Behavior & Training
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Behavior: Unhealthy Obsessions in Dogs
Light Chasing

Question: My 1 1/2-year-old neutered male English Shepherd developed a fascination with light and shadows about nine months ago. He chases any reflections he sees, and on cloudy days even does the chasing behavior in places where shadows usually appear. He will stand outside under a tree and watch shadows of leaves blowing for 20 minutes at a stretch. He is an inside/outside dog and gets at least an hour walk each day. The behavior is not destructive, but I worry about the total attention he gives to it and I certainly don’t want it to become worse.  What should I do?

Answer: Fascination with lights and shadows is most common in high-energy, high-drive dogs, and most of the cases I’ve seen have been in herding or hunting breeds who have come from working lines. As in your dog’s case, it often shows up in adolescence. It is wise to be concerned, because this problem seems to escalate if left to its own devices, and I worry that it may already be affecting your dog’s quality of life. Many dogs who start with a little chasing of shadows can degenerate into cases of full-blown obsessive-compulsive disorder. If that happens, additional compulsive behaviors may develop. Because of the potentially serious nature of this problem, it is worth having your dog evaluated by a veterinary behaviorist in your area who understands anxiety disorders. Also, a change in diet sometimes helps dramatically and is worth a try.

Prevention is a critical part of helping to extinguish the behavior, so whenever possible, keep your dog out of situations that elicit it. Obviously, you cannot eliminate lights and shadows from your dog’s life, but even simple steps such as hanging dark curtains, spending time with your dog in the rooms with the fewest lights and shadows and temporarily storing particularly reflective items can help.

Your response when he begins to chase or fixate on shadows and light will have a big impact on his behavior. Let your motto be “Interrupt and redirect, but never punish.” Interrupt the behavior and try to redirect him to some other sort of behavior. Try to distract him with a favorite toy or use a new squeaky toy to get his attention. Consider rattling his leash and heading out for a walk if that works to distracts him. (Don’t do this last one too often or he may learn to chase shadows in order to get you to take him out.) The interruption should distract your dog, but should never scare him. Good options for redirection include tug, fetch, the ever-popular Kong®, a chew toy, outdoor exercise or a training session. It can be tempting to respond in a negative way to this behavior, but any punishment carries the risk of making the behavior worse.

An hour walk each day is enough for many dogs, but additional exercise for a young, active dog so interested in light and shadows is really important. Off-leash running for an hour or more a day (or better yet, twice a day) can really make a big difference, as can tiring activities such as fetch and swimming. I realize that finding safe places to do this is often the biggest challenge. Physical exercise can greatly help this problem, but so can additional mental exercise. Giving your dog’s mind more to do may help as much as the physical exercise. Give him toys that tax his brain, teach him tricks daily, or attend classes.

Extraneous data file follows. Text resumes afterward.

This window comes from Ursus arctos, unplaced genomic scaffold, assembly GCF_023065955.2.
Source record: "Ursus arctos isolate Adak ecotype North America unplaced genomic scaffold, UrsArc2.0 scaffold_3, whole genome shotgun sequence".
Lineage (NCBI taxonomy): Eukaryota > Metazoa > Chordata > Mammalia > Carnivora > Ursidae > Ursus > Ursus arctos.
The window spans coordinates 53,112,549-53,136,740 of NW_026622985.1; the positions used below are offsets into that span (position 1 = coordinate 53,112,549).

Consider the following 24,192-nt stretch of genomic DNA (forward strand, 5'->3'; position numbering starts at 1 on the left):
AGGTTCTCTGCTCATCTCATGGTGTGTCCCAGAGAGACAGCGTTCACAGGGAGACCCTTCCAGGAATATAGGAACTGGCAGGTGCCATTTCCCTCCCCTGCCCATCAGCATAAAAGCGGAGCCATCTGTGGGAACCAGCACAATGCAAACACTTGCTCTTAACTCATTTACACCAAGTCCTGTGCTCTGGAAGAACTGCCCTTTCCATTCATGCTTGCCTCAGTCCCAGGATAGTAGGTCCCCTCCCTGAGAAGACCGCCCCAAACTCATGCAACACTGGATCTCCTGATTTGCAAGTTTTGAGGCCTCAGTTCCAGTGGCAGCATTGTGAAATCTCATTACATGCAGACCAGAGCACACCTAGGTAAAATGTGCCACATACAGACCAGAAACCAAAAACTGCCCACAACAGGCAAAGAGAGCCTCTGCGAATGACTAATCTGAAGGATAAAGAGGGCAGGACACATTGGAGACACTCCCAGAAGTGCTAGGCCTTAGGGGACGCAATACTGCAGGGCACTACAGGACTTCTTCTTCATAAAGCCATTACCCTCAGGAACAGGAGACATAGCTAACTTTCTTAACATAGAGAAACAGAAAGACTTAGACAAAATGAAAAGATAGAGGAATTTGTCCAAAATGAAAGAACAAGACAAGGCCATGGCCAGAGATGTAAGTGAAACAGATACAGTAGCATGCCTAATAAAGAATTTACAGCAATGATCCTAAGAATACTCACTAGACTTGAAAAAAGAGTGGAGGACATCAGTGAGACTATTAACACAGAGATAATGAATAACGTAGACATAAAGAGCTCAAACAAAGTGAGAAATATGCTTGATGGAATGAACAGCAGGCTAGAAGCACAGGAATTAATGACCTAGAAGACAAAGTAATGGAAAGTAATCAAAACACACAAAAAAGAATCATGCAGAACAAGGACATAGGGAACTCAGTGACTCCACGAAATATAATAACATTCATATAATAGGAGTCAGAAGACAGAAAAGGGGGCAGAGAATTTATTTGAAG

If you feel that his obsession is worsening or is more noticeably affecting the quality of his life (or yours!), consider talking to a qualified veterinarian about medicine for obsessive-compulsive behavior and working with adjunctive medical therapy such as Chinese medicine or homeopathy.


This article first appeared in The Bark,
Issue 35: Mar/Apr 2006

Karen B. London, PhD, is a Bark columnist and a Certified Applied Animal Behaviorist specializing in the evaluation and treatment of serious behavior problems in the domestic dog.

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Submitted by lynsey | February 1 2012 |

Hi, I would be very grateful of ANY help advice etc, I have a doberman cross who I got from the pound 4 months ago, I already have a 2 year old cross terrier, both dogs are fantastic together, I walk them 3 times a day long walks too, I live by the sea in Spain so they are very lucky and looked after well, My problem started last week, when I let my doby cross off the leash she has started running frantickly up and down the beach barking at the waves and stepping in the water, she wont come back to me or listen to any coommands!! why has this suddenly started and does it sound like ocd??? shes been walking along the beach every day for 4 months without any problems, they are both fed on a complete dry food and this i vary from time to time
thanyou for any help

Submitted by Anonymous | March 5 2013 |

I have a 7 month old golden retriever who just recently started to obsess over shadows and lights. This started almost immediately after my family was forced to put my other dog to sleep. Do these things correspond with one another? Should we be worried?

Submitted by Angela | June 20 2014 |

I have a Pit/Border Collie who stares at lights that come off our phones shadows anything even lighters she'll stare for hours and gets excited but just stares for the longest time it gets annoying because you grab your phone and she'll stare at you with such a dumb yet focused look what do I do is she just special?

Submitted by Linda | June 23 2014 |

I adopted a 9 yr old Westie about a month ago. She is wonderful and a terrier for sure. However, she has started obsessing chasing and barking at the squirrels in our backyard. Too, when we are on a walk, if she sees a rabbit, she will try to take off after it (no surprise) but then it is very difficult to get her to "leave it" and continue the walk. Her jaw and whole body tense up.

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